6) No parking spots outside the quickie mart?  Just park in the righthand traffic lane.  The other cars will go around you.

Happy Driving!


  1. Could not have stated the rules of the road better myself!

  2. Haha! Awesome post, Masha! It made me laugh out loud. And I can tell you that you are now trained enough to drive on Bulgarian roads as they follow the same rules. And I can add another one (#7) to you list - If you want to turn onto the main road, roll half of your car onto the main road (obviously so you can see the ongoing traffic better) so other cars would have to pass you on the oncoming lane. That drives me so crazy here!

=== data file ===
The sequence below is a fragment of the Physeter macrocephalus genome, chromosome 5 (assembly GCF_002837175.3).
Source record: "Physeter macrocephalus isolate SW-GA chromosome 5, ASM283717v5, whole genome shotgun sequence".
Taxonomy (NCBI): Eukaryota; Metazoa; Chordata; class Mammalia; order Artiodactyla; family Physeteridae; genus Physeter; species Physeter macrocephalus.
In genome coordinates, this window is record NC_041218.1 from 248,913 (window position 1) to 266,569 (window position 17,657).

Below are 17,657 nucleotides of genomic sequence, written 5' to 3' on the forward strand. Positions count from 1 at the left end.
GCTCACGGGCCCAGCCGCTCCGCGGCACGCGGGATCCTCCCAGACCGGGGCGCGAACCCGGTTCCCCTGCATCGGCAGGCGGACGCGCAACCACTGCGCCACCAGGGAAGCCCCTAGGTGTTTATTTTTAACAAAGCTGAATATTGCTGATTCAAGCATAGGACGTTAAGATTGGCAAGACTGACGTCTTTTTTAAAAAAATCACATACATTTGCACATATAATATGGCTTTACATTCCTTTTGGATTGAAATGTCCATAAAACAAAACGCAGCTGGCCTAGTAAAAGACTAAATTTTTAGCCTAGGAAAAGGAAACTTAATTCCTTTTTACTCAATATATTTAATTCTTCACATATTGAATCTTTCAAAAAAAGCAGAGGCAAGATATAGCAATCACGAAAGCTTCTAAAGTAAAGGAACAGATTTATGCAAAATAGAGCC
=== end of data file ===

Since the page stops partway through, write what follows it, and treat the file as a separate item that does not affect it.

3. I laughed so much reading this! I haven't been there but did spend a summer in India during college, as well as lived in 3 different places in Africa after college for a few years. I did not have my own vehicle in Africa but rented them from time to time as needed. Once I was driving a stick shift across town in Nairobi and when I shifted the entire stick came out of the floor! All I had was a tiny little bolt sticking up at the bottom! Luckily I had someone with me and he helped me shift until we got to a stopping point. I think it only took like 6 hours for the rental place to bring me a replacement car. Needless to say, I got nothing accomplished that day. :) In Kenya it is common practice for vehicles to ever-so-slightly bump a car from behind if they are in the way. Although it is usually in gridlock traffic when no one can move anyway. :)